Winter can prove to be a difficult time for older people and those living with long term health conditions, such as diabetes, heart disease or cancer. An estimated 24,000 avoidable deaths occur in England and Wales in winter each year; with many more people more needing hospital treatment. A drop in temperature and wintery conditions can increase the risk of accidents and ill health occurring, making some people particularly vulnerable.
You could make a big difference by looking in on a neighbour who is elderly or vulnerable. Here are some of our tips for giving a helping hand to a neighbour this winter:
Introduce yourself first
On your first visit be polite, smile, say who you are and ask if it's alright to enter the house before you do so. Let them know that you'll be popping in now and again to see if they need anything. Call the person by their title and surname – Mr or Mrs whatever – at least until you know them better.
If you think an older person may have trouble hearing or has memory problems, make sure to speak clearly (but don't shout!). Pause between sentences and questions to give them the chance to digest the information. And allow a little extra time for them to respond – don't hurry them.
Put the kettle on
Hot drinks help to keep an older person warm, so offer to make a cup of tea or coffee or heat up a can of soup. If they can't get around easily, you could offer to make up a flask of tea, soup or Bovril to have close to hand to last them through the day.
Help with shopping
If you're doing a supermarket run, it doesn't take much to ask if they need some shopping at the same time. This is especially helpful for heavy or bulky items such as cans, washing powder and pet provisions.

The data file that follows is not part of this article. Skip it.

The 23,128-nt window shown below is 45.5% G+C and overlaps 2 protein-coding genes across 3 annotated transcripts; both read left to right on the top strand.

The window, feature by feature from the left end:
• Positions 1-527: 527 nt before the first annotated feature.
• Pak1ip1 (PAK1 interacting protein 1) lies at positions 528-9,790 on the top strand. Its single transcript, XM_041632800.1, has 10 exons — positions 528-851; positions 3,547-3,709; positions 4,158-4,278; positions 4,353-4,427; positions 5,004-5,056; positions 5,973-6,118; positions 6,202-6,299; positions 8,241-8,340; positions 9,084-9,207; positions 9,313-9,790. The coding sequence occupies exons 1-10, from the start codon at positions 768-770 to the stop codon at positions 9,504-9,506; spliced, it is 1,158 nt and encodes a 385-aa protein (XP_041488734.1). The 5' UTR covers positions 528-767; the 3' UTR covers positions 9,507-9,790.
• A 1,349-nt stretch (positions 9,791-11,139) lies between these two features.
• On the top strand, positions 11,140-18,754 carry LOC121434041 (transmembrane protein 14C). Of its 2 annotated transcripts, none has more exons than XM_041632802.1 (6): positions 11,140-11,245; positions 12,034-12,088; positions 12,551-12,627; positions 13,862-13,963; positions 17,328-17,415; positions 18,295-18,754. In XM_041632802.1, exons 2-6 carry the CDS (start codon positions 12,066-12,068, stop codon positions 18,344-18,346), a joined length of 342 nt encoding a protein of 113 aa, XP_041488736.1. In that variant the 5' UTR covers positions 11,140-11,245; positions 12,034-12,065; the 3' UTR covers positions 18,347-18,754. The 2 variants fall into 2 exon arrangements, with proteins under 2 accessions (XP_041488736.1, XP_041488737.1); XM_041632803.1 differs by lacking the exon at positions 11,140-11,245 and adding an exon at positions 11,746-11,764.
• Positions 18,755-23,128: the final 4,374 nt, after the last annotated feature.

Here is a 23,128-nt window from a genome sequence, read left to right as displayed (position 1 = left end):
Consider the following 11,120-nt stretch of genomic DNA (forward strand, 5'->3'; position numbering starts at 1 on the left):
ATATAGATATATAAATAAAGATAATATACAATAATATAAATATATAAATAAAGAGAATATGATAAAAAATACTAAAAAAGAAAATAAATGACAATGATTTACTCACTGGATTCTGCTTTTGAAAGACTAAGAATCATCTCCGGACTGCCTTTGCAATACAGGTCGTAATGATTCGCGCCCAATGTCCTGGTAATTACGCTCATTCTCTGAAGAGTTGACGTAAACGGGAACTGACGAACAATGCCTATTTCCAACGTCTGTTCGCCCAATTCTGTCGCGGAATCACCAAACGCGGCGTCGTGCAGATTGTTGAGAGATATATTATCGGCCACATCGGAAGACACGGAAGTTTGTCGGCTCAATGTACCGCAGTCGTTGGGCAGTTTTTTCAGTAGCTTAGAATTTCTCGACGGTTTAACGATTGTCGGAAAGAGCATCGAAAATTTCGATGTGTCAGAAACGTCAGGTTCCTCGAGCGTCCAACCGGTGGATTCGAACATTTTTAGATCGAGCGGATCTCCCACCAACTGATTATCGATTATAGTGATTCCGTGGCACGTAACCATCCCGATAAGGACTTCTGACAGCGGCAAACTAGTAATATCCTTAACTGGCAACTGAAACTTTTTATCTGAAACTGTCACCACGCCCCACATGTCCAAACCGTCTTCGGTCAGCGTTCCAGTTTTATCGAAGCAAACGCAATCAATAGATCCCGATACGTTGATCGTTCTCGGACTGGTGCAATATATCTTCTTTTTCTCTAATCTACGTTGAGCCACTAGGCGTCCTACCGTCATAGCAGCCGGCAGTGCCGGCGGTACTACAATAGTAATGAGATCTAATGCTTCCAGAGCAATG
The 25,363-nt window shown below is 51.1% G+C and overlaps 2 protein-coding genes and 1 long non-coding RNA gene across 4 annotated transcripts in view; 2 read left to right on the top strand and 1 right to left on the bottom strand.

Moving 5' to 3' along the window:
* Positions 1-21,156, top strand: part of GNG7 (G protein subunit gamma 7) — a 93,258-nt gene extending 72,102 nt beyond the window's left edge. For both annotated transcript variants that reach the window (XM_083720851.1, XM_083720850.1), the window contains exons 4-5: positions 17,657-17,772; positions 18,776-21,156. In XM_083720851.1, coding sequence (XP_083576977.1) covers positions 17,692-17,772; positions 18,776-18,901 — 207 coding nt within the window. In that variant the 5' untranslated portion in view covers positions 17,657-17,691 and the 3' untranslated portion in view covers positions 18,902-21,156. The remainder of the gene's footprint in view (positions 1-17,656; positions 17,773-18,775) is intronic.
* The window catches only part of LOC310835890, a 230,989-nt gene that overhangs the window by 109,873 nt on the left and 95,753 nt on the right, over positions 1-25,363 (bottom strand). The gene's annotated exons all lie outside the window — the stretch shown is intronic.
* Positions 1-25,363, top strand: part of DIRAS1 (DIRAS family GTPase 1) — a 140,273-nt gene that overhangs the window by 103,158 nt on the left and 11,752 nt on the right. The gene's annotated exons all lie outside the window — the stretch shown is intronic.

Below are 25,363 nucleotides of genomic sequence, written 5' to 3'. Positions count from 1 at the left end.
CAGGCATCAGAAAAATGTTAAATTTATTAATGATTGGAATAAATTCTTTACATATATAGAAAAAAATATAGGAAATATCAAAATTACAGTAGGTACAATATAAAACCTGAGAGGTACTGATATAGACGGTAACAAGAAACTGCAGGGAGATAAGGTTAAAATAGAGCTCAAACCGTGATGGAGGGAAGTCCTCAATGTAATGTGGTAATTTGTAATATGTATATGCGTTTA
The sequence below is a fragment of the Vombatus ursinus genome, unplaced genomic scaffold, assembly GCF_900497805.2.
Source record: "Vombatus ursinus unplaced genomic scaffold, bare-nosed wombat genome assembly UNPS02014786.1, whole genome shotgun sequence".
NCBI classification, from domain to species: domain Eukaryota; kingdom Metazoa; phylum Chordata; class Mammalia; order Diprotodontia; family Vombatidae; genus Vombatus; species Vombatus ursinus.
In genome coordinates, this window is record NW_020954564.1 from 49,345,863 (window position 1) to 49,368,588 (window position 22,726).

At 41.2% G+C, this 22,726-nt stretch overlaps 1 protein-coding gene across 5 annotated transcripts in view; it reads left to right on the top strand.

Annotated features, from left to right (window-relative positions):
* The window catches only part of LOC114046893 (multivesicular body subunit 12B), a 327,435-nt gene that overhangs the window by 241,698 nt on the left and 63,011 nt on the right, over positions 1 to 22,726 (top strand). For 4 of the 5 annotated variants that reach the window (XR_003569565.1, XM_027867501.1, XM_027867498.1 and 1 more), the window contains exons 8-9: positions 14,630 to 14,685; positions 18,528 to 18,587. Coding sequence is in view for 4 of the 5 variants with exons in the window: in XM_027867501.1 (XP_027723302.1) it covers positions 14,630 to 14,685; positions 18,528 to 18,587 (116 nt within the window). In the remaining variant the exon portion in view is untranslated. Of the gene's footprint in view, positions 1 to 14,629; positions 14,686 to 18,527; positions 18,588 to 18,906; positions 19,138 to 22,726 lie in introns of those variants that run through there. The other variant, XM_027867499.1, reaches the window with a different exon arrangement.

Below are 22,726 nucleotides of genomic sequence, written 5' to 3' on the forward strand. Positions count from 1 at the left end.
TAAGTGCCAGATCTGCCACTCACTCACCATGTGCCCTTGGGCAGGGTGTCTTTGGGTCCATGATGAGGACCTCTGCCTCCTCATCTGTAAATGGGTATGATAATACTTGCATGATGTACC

Give them a lift
Offers of a lift are usually very welcome, especially when it's cold and icy and hard to get about. If you have a car, offer to drive them to appointments at the GP surgery or hospital, or simply to see their friends. You could also take them to the library, hairdressers or faith services.
Help with household tasks
Getting older can make it hard to tackle even simple jobs around the house, and older people often really appreciate any offer of help with basic chores such as taking out the rubbish, changing light bulbs, fastening sash windows, clearing snow off the path, putting up pictures and so on.
Take them a meal
Many older people need a hand cooking for themselves, so why not take round an extra plate of hot home-cooked food (or a frozen portion they can heat up or microwave).
Check they're warm enough
Ideally the home should be heated to 21ºC. Older people often can't tell how cold they are, so a room thermometer is more accurate. If they can't afford sufficient heating, make sure they dress warmly and have a blanket to hand to wrap around them. Heat is lost through the head and neck, so suggest they wear a hat and scarf, even indoors.
If you know someone who is struggling with keeping their home warm make sure they know about Warm Homes Oldham who might be able to help them
Become a friend
There are lots of organisations who can put you in touch with people who might need a bit of extra help this winter.
- Age UK Oldham www.ageuk.org.uk/oldham
- The Royal Voluntary Service www.royalvoluntaryservice.org.uk
- Silverline http://www.thesilverline.org.uk
- Independent Age www.independentage.org